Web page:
hacking is the latest pastime. The Tesla Model S is the most recent example of a car with flaws in its computer software that could put drivers in danger.
Kevin Mahaffey, co-founder and CTO of cybersecurity startup Lookout, and Marc Rogers, a security researcher at hacker protection firm CloudFlare, plan to show the world how hackers can remotely hijack the vehicle at the Def Con hacking conference in Las Vegas Friday. Apparently, anybody who has physical access to the interior of the Model S can inject malware into the system that gives that individual complete control.
“We identified six vulnerabilities in the Model S that ultimately resulted in the ability to, with initial physical access to the car, gain full control over the vehicle’s infotainment system and be able to perform any action accessible to the center touch screen or Tesla’s smartphone app,” Mahaffey explained. “In one case, we were able to turn off the car while it was driving.”
Connected cars are effectively computers on wheels, Mahaffey said. To realistically patch vulnerabilities at the frequency they are discovered -- instead of issuing a mass recall like Chrysler did -- manufacturers need to implement over-the-air patching systems into every connected car, he said. Tesla has such a system.
“In the past, security teams relied on a ‘perimeter’ security architecture to protect their systems. That is to say, hard on the outside and soft and chewy on the inside,” Mahaffey said.
“As the story went, if you kept attackers outside the gates, you didn’t have to worry so much about protecting the systems inside the gates," he said. "Time has proven, however, that it’s practically impossible to completely prevent attackers from getting inside the perimeter. There are simply too many vectors to defend.”
What’s the Answer?
Chrysler, General Motors and now Tesla have discovered that the hard way.
In July, a security flaw was discovered in the Jeep Cherokee’s Connect vehicle-connectivity system. Two white hat hackers -- Charlie Miller and Chris Valise -- tapped into the flaw while a reporter drove the vehicle down the highway.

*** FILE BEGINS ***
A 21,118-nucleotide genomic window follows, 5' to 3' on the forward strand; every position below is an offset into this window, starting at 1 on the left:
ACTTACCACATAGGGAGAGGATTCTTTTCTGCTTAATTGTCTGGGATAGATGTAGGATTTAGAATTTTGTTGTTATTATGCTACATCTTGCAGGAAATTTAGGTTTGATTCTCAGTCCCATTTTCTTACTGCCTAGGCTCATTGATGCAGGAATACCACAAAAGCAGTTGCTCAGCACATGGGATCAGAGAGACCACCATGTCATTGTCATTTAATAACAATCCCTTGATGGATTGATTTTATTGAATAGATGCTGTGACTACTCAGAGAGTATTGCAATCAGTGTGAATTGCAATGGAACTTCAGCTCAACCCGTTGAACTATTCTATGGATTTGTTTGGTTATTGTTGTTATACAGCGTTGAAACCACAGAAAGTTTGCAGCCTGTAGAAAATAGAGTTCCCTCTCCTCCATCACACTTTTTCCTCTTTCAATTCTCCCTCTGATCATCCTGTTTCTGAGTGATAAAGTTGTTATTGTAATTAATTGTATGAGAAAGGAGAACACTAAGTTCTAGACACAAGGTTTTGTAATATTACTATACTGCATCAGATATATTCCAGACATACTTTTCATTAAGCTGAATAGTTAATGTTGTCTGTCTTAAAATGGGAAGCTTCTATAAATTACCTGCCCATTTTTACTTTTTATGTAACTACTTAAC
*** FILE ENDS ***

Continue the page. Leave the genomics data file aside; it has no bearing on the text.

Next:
The hackers successfully -- and remotely -- turned up the radio as loud as it would go and switched on the windshield wipers. They also cut off the transmission and disconnected the brakes. The Jeep ended up in a ditch.
A few days later, security researcher Samy Kamkar hacked General Motors’ (GM) OnStar in-vehicle system. Kamkar posted a YouTube video revealing what he called “OwnStar,” a device that intercepts GM’s OnStar Remote Link mobile app. He claimed OwnStar can locate, unlock and even remotely start cars that come equipped with the OnStar system.
We asked Jon Gelsey, CEO of identity infrastructure firm Auth0, for his thoughts on the car hacks. He told us the good news is that companies everywhere -- not just Tesla -- are becoming more aware of the security risks that come along with increasingly complex, increasingly accessible, in-demand technologies.
Unfortunately, there’s also some not-so-good news. Gelsey said it’s still a challenge to keep up with this ever-changing tech environment.
“The easiest way companies can stay ahead of hackers is to acknowledge that their developers can’t be expected to be experts across every subspecialty of the development chain, and utilize security-as-a-service platforms that keep up with the vulnerabilities for them," he said.